ANNAPOLIS, Md. (AP) — Maryland’s Democratic leaders outlined their proposals for boosting construction and jobs before a panel Thursday, while Republicans criticized tax proposals and slow-movement on allowing drilling in western Maryland’s Marcellus Shale.

Senate President Thomas V. Mike Miller also emphasized that a sales tax increase floated by Gov. Martin O’Malley on the first day of the legislative session doesn’t have legs.

“It’s not happening, folks,” Miller, D-Calvert, told the Maryland Economic Development Association in Annapolis on the second day of the state’s 90-day legislative session.

However, Miller said he hoped a gas tax increase would be approved to help pay for transportation infrastructure, noting the tax hasn’t been raised since 1992.

But Sen. E.J. Pipkin, R-Cecil, said the state simply isn’t spending the money it already has for transportation effectively.

“Before we turn around and ask citizens to write a check for more, we need to talk about how we currently spend our dollars,” Pipkin said.

The Senate minority leader also criticized a lengthy process outlined by the O’Malley administration to allow drilling in the Marcellus Shale. He noted that a final report with findings and recommendations relating to the impact of drilling isn’t due until 2014.

“We have companies that want to put $10, $20, $30 billion — that’s right, billion dollars — in western Maryland and this administration hasn’t moved,” Pipkin said. “We are not creating those jobs.”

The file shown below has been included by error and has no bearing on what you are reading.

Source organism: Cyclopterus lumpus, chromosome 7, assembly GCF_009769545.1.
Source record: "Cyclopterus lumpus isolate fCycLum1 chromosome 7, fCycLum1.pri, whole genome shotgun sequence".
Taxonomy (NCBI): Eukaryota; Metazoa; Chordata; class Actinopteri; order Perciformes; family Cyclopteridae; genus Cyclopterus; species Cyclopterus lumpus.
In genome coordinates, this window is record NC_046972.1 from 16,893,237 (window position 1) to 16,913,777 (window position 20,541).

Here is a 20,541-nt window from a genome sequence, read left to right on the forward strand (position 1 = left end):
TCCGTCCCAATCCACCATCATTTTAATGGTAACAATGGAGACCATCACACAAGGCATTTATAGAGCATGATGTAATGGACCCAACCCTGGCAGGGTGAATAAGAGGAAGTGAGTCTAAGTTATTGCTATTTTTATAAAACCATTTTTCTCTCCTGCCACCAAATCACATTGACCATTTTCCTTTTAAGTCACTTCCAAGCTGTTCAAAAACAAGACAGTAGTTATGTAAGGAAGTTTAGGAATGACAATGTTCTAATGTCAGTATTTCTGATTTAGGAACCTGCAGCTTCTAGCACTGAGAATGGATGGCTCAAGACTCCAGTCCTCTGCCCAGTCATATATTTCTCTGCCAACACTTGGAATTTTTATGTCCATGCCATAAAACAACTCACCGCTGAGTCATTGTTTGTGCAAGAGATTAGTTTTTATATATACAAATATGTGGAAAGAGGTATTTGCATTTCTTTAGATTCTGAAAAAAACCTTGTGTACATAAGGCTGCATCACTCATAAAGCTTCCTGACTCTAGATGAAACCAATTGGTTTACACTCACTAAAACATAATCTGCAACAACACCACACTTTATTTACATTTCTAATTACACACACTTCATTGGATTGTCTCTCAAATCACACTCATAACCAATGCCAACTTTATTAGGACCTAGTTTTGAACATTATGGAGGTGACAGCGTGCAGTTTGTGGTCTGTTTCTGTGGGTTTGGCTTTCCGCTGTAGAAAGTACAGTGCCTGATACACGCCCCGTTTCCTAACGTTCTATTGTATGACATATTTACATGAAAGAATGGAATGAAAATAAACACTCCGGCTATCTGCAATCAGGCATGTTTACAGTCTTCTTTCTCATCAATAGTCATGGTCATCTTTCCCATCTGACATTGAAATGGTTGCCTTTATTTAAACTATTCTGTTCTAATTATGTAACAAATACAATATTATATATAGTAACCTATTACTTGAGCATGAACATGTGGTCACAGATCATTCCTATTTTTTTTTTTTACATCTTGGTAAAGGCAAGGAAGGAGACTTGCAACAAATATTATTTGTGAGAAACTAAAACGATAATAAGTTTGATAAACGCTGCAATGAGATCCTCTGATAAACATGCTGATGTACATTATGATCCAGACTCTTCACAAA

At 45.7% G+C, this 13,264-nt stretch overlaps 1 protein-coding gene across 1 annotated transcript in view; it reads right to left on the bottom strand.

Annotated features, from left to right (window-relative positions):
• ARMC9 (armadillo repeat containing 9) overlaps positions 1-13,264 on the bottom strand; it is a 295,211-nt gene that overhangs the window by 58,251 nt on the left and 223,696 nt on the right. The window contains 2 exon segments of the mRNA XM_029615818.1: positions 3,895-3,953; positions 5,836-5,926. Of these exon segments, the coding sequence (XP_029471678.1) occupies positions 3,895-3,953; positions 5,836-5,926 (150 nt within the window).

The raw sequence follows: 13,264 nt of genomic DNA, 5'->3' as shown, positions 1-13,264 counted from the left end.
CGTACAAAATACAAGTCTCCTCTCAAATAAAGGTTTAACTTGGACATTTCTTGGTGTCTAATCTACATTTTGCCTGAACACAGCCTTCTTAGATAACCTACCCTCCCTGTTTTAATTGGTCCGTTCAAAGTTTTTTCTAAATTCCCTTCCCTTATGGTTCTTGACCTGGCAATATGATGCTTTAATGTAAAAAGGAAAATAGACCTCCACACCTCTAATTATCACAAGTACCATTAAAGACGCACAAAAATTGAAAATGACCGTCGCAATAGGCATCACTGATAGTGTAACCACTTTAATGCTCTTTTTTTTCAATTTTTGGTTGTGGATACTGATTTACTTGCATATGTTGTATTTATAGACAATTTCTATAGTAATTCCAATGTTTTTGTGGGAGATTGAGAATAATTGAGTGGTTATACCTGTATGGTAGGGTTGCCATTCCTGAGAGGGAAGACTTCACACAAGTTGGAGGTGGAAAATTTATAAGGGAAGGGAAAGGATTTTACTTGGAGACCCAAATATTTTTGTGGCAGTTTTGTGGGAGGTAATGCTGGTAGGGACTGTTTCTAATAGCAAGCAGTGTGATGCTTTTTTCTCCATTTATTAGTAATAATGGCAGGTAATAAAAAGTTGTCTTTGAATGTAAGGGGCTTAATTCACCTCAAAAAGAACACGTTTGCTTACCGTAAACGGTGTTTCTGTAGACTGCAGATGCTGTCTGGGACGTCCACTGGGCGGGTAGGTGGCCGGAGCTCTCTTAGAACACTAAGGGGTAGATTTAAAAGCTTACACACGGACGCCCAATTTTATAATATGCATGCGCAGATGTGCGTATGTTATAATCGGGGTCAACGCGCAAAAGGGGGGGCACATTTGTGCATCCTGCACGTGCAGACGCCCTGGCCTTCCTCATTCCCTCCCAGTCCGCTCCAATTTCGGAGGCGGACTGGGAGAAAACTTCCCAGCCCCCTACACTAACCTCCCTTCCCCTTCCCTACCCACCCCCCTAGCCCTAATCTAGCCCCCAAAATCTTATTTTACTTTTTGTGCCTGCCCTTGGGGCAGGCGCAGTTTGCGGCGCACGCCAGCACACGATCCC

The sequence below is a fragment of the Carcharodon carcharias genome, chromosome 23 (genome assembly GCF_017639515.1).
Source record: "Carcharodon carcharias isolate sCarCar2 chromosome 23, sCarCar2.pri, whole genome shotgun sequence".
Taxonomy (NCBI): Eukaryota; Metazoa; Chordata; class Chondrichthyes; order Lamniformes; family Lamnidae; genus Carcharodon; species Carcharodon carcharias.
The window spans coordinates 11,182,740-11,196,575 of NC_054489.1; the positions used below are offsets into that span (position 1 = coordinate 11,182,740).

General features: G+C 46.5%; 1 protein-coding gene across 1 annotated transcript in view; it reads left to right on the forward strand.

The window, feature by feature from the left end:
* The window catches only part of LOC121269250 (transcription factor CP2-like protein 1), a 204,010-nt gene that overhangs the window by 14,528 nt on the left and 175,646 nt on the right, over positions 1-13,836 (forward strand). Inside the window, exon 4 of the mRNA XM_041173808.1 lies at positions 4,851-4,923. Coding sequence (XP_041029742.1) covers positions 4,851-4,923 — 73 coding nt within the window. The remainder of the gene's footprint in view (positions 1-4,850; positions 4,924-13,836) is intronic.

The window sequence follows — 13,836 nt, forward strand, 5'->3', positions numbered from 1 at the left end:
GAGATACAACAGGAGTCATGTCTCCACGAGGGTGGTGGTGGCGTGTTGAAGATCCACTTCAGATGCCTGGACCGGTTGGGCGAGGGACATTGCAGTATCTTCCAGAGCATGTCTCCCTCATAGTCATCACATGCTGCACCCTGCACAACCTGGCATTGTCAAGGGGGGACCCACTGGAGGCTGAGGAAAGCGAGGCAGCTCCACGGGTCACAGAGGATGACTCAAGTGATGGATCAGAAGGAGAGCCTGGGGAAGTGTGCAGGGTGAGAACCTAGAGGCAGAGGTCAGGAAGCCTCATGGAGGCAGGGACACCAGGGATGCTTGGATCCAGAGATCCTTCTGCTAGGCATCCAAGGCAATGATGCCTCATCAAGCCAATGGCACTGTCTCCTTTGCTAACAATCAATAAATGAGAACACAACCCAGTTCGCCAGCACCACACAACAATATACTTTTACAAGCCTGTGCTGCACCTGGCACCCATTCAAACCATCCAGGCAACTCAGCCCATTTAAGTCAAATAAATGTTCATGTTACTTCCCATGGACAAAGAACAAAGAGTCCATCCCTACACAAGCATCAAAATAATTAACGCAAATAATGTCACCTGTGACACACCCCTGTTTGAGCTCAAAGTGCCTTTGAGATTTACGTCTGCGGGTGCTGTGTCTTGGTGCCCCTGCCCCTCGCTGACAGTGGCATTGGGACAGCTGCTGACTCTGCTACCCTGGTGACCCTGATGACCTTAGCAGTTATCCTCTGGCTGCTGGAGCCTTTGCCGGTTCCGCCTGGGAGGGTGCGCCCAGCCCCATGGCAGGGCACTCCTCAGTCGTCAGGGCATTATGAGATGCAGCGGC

O’Malley has underscored that he wants to be cautious due to concerns that the hydraulic fracturing process used to drill for natural gas in the geological formation has had serious environmental and health implications in other states.

House Speaker Michael Busch, D-Anne Arundel, emphasized a strong push the governor and the legislature will be making to invest in infrastructure. He noted O’Malley’s announcement that week that he is steering $370 million into school construction as an example.

“That $370 million will leverage $500 million of local money,” Busch said. “That’s 11,000 construction jobs. The construction industry is down 20 percent. Labor costs are low. The interest rates are going to be as low as they’re ever going to be — 3 and a half, 4 percent — and each one those schools provides a community benefit.”

Delegate Anthony O’Donnell, R-Calvert, pointed to how Maryland approved a $9.5 million grant to keep Bechtel Power Corp. from moving out of Frederick.

“We’re threatened by policies that drive job creation and economic development out of the state and some people minimize that,” O’Donnell said. “They say it’s not happening. I’m here to tell you it is happening.”

(Copyright 2012 by The Associated Press. All Rights Reserved.)


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